Owner and chef, Briar Handly of Handle in Park City, and its sister restaurant, HSL in Salt Lake City, grow as much produce as the Park City climate will allow. All offerings are organic and started from seeds. Each rendering of viable lettuce, kale, arugula, radish, beets, peppers, and herbs are incorporated in dishes at both restaurants, typically as a special.
Currently, HSL is offering a flatbread lunch special that includes radish, nasturtium, arugula, and Caputo’s buratta.
Owner and chef of Tiburon, Ken Rose, has five large garden beds behind the restaurant Consisting of peppers, tomatoes, eggplant, zucchini, carrots, and beets; and one just for herbs. Rose enjoys finding creative ways to utilize the produce, while taking care to maintain customer favorites, like the Tiburon butter that includes bell peppers.
Tomatoes are used in a few dishes throughout the year. They are house dried and used in the Tiburon salad, seasonal Caprese, and a summer fish special finished with an heirloom tomato and basil sauce.
Eggplant and zucchini are used as the fresh grilled, seasonal vegetables that are served with all entrees.
Tiburon’s garden has been certified by the National Wildlife Federation as an organic ecosystem garden that provides food, water, shelter, and a place where birds can raise their young. Rose has provided an owl nesting box with this intent.
Tyler Stokes, owner and head chef at Provisions, is a firm supporter of local ingredients. He says, “First of all, I can know the suppliers face to face, see their products. I also know that local is what my customers want. The most important thing is the flavor. The sooner we use it the better. I am boosting local economy and keeping more money in Utah. It is about ethics, sustainability, flavor, and story.”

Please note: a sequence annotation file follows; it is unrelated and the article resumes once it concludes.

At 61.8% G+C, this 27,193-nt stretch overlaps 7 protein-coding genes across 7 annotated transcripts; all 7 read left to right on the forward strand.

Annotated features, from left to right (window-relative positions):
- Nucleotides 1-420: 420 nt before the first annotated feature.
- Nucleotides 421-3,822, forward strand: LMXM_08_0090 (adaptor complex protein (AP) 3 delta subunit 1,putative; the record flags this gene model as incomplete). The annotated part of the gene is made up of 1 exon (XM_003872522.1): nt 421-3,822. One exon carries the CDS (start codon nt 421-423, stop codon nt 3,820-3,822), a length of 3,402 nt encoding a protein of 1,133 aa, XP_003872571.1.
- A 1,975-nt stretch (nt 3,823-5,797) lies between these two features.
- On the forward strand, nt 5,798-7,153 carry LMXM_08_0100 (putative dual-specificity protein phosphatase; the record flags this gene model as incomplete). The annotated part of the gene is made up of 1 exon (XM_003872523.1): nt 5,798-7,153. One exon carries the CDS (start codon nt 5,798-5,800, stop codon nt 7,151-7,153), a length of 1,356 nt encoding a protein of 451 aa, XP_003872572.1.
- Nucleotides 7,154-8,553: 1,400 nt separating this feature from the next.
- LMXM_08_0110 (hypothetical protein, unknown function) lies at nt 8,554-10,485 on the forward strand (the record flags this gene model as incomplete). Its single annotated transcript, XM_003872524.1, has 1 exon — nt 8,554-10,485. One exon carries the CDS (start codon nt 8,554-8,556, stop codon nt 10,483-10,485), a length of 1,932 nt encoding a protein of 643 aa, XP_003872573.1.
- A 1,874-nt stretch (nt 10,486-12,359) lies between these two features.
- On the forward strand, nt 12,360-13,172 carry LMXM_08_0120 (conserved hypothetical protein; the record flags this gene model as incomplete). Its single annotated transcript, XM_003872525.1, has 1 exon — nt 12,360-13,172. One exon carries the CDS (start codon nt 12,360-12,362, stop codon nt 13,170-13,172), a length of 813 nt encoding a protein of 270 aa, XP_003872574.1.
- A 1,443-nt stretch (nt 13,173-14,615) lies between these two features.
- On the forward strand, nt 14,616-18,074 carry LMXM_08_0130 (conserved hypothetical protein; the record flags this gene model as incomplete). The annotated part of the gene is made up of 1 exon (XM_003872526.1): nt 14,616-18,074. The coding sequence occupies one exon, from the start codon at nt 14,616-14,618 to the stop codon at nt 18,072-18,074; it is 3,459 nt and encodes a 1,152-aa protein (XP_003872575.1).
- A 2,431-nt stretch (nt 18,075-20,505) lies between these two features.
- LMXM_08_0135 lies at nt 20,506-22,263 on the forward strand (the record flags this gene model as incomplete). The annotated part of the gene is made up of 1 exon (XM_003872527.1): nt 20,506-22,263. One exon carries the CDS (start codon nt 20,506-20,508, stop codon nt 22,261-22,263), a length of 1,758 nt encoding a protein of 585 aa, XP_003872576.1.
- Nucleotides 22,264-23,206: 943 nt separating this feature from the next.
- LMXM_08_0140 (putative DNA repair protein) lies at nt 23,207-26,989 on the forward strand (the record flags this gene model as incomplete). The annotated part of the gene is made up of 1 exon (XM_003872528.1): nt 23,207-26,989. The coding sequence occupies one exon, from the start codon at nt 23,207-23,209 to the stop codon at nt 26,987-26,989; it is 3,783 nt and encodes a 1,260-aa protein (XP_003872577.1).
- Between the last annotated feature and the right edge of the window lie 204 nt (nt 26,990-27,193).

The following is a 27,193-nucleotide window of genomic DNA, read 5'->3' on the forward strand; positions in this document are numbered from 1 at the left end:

Provisions sources vegetables from Keep it Real Vegetables, greens and herbs from Frog Bench Farms, pork from Ballard Hog Farm in Cache County, and cheese from Gold Creek Farms and Beehive Cheese. Stokes also gets micro-greens from Vertical Gardens.
David Jones, head chef at Log Haven, uses local products and produce as much as possible, though he says, “Unfortunately, a lot of suppliers have gone out of business.”
They source honey from Slide Ridge Honey, cheese from Gold Creek Farms and Beehive Cheese, chiles from Firebird Chile Co., mushrooms from Mountain View Mushrooms, salt from Redmond Salt, meats from Creminelli Fine Meats, and produce from Heirlooms & More: Wardon Produce in Richfield. Jones says they only use suppliers that are USDA certified, guaranteeing good agricultural and handling practices.
Besides buying from local companies, Jones uses forage from the canyon in the form of elderberries, Oregon grapes, and chokecherries.
“Our reasons for sourcing locally are simple. Our success starts locally, being immediately supported by our neighbors and community. We have always felt strongly about, not just using, but showcasing the talents and high standards that our local purveyors put into their products. As our menu changes seasonally, it is always rewarding and fun to lean on the products that represent Utah and our neighbors,” says Clint Hollingsworth, Service Director for Copper Kitchen.
He uses several local specialty suppliers:
-Caputo’s Market: house-made burrata cheese
-Clifford Farms: farm-fresh eggs
-M&M Farms: local produce
-La Barba: locally roasted coffee
-Creminelli Fine Meats: cured meats & salami
-Blue Sky Perennials: local micro greens
-Honeycomb Bakery: croissants
-Lopez Firewood: locally sourced wood for our wood-fired grill
Fred Moe, owner of Caffe Molise, says, “Whenever available, we source local products from our mainline purveyors, primarily Muir Copper Canyon Farms and US Foods.
Additionally, we have a small plot in town and grow some of our own tomatoes, eggplants, fresh herbs, and microgreens. And finally, years ago we developed a partnership with Parker Produce out of Clinton, Utah, who grows our tomatoes, eggplants, herbs, bell peppers, and melons.
And, since he’s well-connected in the farming community, he also finds us local onions and other locally-available produce.”